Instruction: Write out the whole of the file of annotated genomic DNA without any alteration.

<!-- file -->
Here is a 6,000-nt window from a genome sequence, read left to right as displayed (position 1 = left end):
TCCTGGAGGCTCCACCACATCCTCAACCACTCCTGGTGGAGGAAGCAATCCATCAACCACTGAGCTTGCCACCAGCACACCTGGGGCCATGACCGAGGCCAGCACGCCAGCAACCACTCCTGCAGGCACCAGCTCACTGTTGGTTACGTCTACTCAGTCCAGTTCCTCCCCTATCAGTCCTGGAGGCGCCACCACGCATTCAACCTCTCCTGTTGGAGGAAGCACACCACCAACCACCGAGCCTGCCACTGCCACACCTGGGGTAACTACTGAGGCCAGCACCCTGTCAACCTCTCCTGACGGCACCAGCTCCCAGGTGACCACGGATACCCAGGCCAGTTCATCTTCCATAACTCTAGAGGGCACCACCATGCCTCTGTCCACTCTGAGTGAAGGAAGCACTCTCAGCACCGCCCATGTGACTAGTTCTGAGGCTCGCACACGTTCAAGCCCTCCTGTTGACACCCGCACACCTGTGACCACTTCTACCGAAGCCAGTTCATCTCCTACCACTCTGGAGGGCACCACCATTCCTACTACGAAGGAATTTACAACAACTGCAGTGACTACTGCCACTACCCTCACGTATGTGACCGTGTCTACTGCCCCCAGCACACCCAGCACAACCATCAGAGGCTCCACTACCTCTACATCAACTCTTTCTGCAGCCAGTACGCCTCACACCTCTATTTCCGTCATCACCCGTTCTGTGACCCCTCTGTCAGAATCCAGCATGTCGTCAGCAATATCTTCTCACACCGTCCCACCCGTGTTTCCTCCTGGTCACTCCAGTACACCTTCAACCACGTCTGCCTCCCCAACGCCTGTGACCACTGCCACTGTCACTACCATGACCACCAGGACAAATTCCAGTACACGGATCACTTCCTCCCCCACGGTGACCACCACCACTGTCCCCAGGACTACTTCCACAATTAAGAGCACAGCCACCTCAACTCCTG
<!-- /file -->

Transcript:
Here is a 6,000-nt window from a genome sequence, read left to right as displayed (position 1 = left end):
TCCTGGAGGCTCCACCACATCCTCAACCACTCCTGGTGGAGGAAGCAATCCATCAACCACTGAGCTTGCCACCAGCACACCTGGGGCCATGACCGAGGCCAGCACGCCAGCAACCACTCCTGCAGGCACCAGCTCACTGTTGGTTACGTCTACTCAGTCCAGTTCCTCCCCTATCAGTCCTGGAGGCGCCACCACGCATTCAACCTCTCCTGTTGGAGGAAGCACACCACCAACCACCGAGCCTGCCACTGCCACACCTGGGGTAACTACTGAGGCCAGCACCCTGTCAACCTCTCCTGACGGCACCAGCTCCCAGGTGACCACGGATACCCAGGCCAGTTCATCTTCCATAACTCTAGAGGGCACCACCATGCCTCTGTCCACTCTGAGTGAAGGAAGCACTCTCAGCACCGCCCATGTGACTAGTTCTGAGGCTCGCACACGTTCAAGCCCTCCTGTTGACACCCGCACACCTGTGACCACTTCTACCGAAGCCAGTTCATCTCCTACCACTCTGGAGGGCACCACCATTCCTACTACGAAGGAATTTACAACAACTGCAGTGACTACTGCCACTACCCTCACGTATGTGACCGTGTCTACTGCCCCCAGCACACCCAGCACAACCATCAGAGGCTCCACTACCTCTACATCAACTCTTTCTGCAGCCAGTACGCCTCACACCTCTATTTCCGTCATCACCCGTTCTGTGACCCCTCTGTCAGAATCCAGCATGTCGTCAGCAATATCTTCTCACACCGTCCCACCCGTGTTTCCTCCTGGTCACTCCAGTACACCTTCAACCACGTCTGCCTCCCCAACGCCTGTGACCACTGCCACTGTCACTACCATGACCACCAGGACAAATTCCAGTACACGGATCACTTCCTCCCCCACGGTGACCACCACCACTGTCCCCAGGACTACTTCCACAATTAAGAGCACAGCCACCTCAACTCCTG